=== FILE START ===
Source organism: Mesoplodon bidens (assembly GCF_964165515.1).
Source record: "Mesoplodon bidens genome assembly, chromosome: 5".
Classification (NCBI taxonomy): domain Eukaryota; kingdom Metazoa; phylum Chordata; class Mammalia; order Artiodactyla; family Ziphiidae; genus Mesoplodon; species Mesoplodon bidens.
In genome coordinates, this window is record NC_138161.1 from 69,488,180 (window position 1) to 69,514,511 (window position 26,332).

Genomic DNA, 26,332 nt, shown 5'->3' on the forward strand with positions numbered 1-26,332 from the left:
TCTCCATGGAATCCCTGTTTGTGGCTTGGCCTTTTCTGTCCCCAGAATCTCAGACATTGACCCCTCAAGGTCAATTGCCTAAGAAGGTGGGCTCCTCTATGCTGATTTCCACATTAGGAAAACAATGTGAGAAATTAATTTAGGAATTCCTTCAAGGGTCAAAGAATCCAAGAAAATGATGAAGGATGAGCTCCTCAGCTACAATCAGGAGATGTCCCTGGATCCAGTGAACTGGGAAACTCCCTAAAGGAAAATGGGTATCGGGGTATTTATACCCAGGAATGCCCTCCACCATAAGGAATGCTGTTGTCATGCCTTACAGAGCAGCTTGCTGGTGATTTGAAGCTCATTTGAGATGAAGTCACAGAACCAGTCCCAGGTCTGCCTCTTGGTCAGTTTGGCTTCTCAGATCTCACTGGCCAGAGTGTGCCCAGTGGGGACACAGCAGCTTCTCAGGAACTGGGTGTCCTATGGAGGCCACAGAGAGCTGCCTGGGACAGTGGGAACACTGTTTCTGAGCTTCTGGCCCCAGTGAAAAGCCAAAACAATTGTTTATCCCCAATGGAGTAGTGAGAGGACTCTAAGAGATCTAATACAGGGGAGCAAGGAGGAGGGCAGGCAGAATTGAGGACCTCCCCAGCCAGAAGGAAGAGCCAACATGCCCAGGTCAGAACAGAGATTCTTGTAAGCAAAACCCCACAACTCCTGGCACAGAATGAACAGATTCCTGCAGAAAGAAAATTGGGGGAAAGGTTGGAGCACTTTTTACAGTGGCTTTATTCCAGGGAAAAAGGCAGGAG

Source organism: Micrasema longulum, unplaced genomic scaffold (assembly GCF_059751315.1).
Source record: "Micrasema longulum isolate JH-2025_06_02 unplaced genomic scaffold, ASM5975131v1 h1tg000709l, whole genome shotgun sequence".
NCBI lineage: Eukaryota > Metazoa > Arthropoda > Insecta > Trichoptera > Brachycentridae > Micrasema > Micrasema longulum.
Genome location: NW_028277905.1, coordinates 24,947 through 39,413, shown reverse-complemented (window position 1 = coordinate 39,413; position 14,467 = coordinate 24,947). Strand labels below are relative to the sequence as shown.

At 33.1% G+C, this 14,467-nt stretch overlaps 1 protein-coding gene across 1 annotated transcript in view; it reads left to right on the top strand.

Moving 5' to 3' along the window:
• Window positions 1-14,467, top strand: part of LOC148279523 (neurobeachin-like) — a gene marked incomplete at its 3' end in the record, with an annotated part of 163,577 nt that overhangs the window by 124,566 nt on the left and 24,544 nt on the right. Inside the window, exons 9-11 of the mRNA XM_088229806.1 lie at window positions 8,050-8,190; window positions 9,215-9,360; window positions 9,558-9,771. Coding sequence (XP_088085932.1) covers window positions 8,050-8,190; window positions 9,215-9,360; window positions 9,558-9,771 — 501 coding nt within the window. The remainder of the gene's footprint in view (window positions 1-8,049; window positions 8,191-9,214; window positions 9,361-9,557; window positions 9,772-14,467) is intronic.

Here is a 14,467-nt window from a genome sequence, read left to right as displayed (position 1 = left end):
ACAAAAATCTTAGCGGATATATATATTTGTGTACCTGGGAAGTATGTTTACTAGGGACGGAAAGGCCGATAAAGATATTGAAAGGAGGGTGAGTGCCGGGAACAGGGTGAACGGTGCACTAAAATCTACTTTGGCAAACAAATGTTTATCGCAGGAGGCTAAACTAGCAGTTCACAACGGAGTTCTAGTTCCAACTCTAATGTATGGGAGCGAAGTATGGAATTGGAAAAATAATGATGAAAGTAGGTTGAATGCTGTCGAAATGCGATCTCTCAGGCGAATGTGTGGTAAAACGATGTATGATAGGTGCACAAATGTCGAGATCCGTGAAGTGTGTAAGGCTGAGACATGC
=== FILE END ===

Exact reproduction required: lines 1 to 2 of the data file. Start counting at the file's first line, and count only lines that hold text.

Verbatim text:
Source organism: Mesoplodon bidens (assembly GCF_964165515.1).
Source record: "Mesoplodon bidens genome assembly, chromosome: 5".